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A Health Fund with Healthy Returns
03/15/2010 10:44 am EST
Russel Kinnel, editor of Morningstar FundInvestor, and analyst Christopher Davis, say one health care fund outperforms its peers by being smaller and breaking from the herd.
Capable management and a distinctive strategy make T. Rowe Price Health Sciences (PRHSX) a top notch choice.
Kris Jenner is a veteran health-care investor. January 2010 marked the start of his tenth year at the helm of this fund. Jenner is a physician by training. That experience helps him assess whether treatments can gain traction in the medical community.
Over the past decade, Jenner’s strategy has slowly evolved. Early in his tenure, he focused nearly exclusively on pharmaceutical and biotechnology stocks, particularly the latter. That tack made the fund considerably more volatile than its rivals, most of whom employed more diversified approaches with much lighter stakes in the traditionally topsy-turvy biotech industry.
By the mid-2000s, Jenner’s strategy grew more risk-conscious. He began spreading his bets more broadly across the health-care sector. His broader portfolio still stands out, though. The fund’s pharmaceutical stake remains relatively light, for instance, and its health-services exposure above average.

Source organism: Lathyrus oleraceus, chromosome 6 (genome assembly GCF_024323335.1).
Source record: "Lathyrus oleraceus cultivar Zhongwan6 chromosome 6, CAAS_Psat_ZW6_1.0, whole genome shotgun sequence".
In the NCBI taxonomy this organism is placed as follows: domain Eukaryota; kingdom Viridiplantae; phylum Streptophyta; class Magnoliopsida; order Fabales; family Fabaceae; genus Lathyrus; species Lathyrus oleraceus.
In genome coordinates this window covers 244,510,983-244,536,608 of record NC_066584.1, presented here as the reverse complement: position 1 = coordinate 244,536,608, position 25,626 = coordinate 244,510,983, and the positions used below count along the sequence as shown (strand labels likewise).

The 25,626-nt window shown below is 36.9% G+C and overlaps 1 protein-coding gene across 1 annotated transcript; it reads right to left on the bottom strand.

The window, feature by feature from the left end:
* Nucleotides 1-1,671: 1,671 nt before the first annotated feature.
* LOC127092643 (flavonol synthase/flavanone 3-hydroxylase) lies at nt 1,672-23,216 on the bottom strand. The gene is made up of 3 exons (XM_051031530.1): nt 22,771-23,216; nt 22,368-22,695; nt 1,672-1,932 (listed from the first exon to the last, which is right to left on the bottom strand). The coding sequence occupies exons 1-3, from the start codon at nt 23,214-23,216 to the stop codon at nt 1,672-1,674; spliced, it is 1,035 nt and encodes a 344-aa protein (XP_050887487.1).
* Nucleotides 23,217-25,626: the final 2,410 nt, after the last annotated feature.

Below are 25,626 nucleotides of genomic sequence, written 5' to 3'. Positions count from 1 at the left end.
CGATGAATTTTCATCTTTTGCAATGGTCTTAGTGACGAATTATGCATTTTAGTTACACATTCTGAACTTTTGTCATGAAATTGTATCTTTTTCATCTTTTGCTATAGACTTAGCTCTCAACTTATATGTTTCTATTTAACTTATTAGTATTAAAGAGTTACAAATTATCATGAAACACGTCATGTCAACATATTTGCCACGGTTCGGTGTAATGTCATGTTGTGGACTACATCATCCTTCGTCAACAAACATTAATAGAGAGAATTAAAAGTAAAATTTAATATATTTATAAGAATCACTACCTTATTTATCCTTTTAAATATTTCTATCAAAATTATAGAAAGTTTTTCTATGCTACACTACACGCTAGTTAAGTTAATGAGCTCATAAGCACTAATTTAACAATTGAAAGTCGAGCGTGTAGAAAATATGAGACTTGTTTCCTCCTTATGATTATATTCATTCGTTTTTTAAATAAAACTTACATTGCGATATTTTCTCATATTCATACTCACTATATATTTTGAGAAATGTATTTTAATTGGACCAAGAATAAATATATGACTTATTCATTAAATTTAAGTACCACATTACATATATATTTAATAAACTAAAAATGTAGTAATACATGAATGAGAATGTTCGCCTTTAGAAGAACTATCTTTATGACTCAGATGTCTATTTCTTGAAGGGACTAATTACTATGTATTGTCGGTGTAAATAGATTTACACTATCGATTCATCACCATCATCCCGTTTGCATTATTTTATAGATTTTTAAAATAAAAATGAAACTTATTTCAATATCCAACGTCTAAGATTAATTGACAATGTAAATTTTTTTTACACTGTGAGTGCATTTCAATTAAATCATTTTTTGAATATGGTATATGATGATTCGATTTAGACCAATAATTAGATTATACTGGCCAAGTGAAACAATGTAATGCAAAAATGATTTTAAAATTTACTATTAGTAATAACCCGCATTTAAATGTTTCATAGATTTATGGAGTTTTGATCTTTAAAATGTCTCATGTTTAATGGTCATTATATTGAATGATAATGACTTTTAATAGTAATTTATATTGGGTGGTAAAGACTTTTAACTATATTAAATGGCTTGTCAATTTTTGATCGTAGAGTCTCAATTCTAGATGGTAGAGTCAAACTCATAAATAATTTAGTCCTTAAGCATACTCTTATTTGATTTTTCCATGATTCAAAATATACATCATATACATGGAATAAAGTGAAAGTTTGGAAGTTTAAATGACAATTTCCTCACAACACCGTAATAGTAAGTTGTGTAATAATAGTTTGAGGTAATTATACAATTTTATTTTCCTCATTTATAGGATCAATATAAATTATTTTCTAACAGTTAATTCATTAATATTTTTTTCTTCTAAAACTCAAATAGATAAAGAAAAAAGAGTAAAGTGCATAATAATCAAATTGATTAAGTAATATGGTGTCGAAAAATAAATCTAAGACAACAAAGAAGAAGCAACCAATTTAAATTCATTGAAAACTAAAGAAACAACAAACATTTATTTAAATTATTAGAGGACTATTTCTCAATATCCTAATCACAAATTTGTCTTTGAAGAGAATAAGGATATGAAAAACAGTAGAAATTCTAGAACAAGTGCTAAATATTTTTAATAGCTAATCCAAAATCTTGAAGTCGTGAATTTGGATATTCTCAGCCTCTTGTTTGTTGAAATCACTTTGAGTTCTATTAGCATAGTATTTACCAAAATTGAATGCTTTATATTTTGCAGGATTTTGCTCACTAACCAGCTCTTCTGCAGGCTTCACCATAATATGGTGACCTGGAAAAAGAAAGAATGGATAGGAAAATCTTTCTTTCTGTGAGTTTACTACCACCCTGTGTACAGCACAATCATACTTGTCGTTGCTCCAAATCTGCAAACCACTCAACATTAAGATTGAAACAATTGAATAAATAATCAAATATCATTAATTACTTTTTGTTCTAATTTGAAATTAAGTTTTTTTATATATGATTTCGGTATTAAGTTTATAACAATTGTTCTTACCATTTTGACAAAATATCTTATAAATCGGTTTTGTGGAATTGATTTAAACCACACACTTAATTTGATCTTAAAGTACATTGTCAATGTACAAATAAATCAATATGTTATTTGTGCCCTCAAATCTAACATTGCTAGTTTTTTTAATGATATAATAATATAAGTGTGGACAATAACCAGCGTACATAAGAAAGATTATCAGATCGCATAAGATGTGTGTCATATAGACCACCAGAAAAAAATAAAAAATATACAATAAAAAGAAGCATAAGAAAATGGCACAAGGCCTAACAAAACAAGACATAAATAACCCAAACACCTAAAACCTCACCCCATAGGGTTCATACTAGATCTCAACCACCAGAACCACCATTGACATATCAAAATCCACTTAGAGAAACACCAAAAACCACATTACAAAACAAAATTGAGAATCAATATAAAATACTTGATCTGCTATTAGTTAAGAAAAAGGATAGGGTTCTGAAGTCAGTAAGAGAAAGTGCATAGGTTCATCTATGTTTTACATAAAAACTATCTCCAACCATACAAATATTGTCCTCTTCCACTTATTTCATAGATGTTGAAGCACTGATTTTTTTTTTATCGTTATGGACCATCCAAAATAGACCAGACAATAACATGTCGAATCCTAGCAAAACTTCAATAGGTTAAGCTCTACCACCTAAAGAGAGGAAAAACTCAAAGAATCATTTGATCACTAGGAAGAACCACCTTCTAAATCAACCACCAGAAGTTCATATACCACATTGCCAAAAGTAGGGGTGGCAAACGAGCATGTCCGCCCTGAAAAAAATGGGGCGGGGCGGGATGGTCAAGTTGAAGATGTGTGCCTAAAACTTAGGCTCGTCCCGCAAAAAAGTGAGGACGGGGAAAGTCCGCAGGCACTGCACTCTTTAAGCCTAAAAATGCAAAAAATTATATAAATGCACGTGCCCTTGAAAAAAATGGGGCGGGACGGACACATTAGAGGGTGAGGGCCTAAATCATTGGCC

All along, though, Jenner hasn’t parted from his preference for smaller names, which he says have more growth potential than the sector’s behemoths. The fund’s $7.6-bllion average market capitalization is less than half the group’s average.
While heavyweights Merck (NYSE: MRK) and Roche (OTC: RHHBY) are top holdings, other bellwethers, such as Pfizer (NYSE: PFE) and Johnson & Johnson (NYSE: JNJ), are conspicuously absent. Instead, mid-cap specialty pharmaceutical and biotech drug makers play bigger roles than at most competitors.
Jenner has tended to stick with his favorites for years. Gilead Sciences (Nasdaq: GILD), which Jenner has liked for its innovative HIV-drug franchise, has been a top-ten holding since September 2002. He likes to buy when prices are low, but he’ll hang on even if they get relatively pricey so long as their prospects justify it.
The fund has been a winner, with long-term returns ranking in its category’s top quartile or better. Jenner’s smaller-cap bent can lead to steep losses in the short term, though. That was the case in the 2008 bear market, when the fund fell 28%. However, in 2009’s rally, it rose 32%, a top-decile showing in the health-care category.
At 0.86% annually, the fund’s expense ratio lands in the lowest quintile of all no-load sector funds.
The fund is a better fit in a portfolio than many of its peers. By trafficking lightly in many of the sector’s better-known names, the fund is less likely to overlap with investors’ other holdings. That attraction, along with skilled management, excellent long-term returns, and moderate costs, makes this offering one of the best ways to invest in health-care stocks.
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